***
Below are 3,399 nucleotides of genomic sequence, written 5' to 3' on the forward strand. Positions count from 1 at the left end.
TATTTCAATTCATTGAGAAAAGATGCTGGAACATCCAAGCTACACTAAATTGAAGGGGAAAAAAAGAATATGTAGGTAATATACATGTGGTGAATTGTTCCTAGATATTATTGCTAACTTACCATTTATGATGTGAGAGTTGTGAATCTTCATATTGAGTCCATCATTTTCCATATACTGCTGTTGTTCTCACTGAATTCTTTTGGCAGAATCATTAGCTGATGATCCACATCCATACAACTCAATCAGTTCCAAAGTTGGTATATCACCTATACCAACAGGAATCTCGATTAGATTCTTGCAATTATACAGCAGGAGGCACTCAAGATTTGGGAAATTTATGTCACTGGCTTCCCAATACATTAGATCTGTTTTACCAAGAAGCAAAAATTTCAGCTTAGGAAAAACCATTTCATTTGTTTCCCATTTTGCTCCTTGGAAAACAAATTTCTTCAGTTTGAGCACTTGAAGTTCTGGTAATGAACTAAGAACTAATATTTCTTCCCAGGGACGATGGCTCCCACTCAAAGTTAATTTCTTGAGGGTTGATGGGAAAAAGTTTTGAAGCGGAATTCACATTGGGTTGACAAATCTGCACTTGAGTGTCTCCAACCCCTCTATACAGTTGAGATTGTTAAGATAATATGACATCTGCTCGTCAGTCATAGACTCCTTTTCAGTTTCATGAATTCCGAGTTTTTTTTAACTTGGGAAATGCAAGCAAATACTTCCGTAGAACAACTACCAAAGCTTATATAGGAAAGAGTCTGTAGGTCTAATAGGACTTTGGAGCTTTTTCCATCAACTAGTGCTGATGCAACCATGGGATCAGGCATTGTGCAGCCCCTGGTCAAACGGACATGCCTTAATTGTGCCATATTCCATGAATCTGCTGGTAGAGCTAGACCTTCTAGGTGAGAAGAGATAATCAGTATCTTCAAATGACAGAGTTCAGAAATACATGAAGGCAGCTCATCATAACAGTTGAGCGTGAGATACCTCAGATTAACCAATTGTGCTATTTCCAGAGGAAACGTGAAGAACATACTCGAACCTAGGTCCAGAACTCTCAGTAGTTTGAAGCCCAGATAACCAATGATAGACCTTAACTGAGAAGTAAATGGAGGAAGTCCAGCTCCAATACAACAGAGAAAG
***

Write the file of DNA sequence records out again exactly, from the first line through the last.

Below are 3,399 nucleotides of genomic sequence, written 5' to 3' on the forward strand. Positions count from 1 at the left end.
TATTTCAATTCATTGAGAAAAGATGCTGGAACATCCAAGCTACACTAAATTGAAGGGGAAAAAAAGAATATGTAGGTAATATACATGTGGTGAATTGTTCCTAGATATTATTGCTAACTTACCATTTATGATGTGAGAGTTGTGAATCTTCATATTGAGTCCATCATTTTCCATATACTGCTGTTGTTCTCACTGAATTCTTTTGGCAGAATCATTAGCTGATGATCCACATCCATACAACTCAATCAGTTCCAAAGTTGGTATATCACCTATACCAACAGGAATCTCGATTAGATTCTTGCAATTATACAGCAGGAGGCACTCAAGATTTGGGAAATTTATGTCACTGGCTTCCCAATACATTAGATCTGTTTTACCAAGAAGCAAAAATTTCAGCTTAGGAAAAACCATTTCATTTGTTTCCCATTTTGCTCCTTGGAAAACAAATTTCTTCAGTTTGAGCACTTGAAGTTCTGGTAATGAACTAAGAACTAATATTTCTTCCCAGGGACGATGGCTCCCACTCAAAGTTAATTTCTTGAGGGTTGATGGGAAAAAGTTTTGAAGCGGAATTCACATTGGGTTGACAAATCTGCACTTGAGTGTCTCCAACCCCTCTATACAGTTGAGATTGTTAAGATAATATGACATCTGCTCGTCAGTCATAGACTCCTTTTCAGTTTCATGAATTCCGAGTTTTTTTTAACTTGGGAAATGCAAGCAAATACTTCCGTAGAACAACTACCAAAGCTTATATAGGAAAGAGTCTGTAGGTCTAATAGGACTTTGGAGCTTTTTCCATCAACTAGTGCTGATGCAACCATGGGATCAGGCATTGTGCAGCCCCTGGTCAAACGGACATGCCTTAATTGTGCCATATTCCATGAATCTGCTGGTAGAGCTAGACCTTCTAGGTGAGAAGAGATAATCAGTATCTTCAAATGACAGAGTTCAGAAATACATGAAGGCAGCTCATCATAACAGTTGAGCGTGAGATACCTCAGATTAACCAATTGTGCTATTTCCAGAGGAAACGTGAAGAACATACTCGAACCTAGGTCCAGAACTCTCAGTAGTTTGAAGCCCAGATAACCAATGATAGACCTTAACTGAGAAGTAAATGGAGGAAGTCCAGCTCCAATACAACAGAGAAAG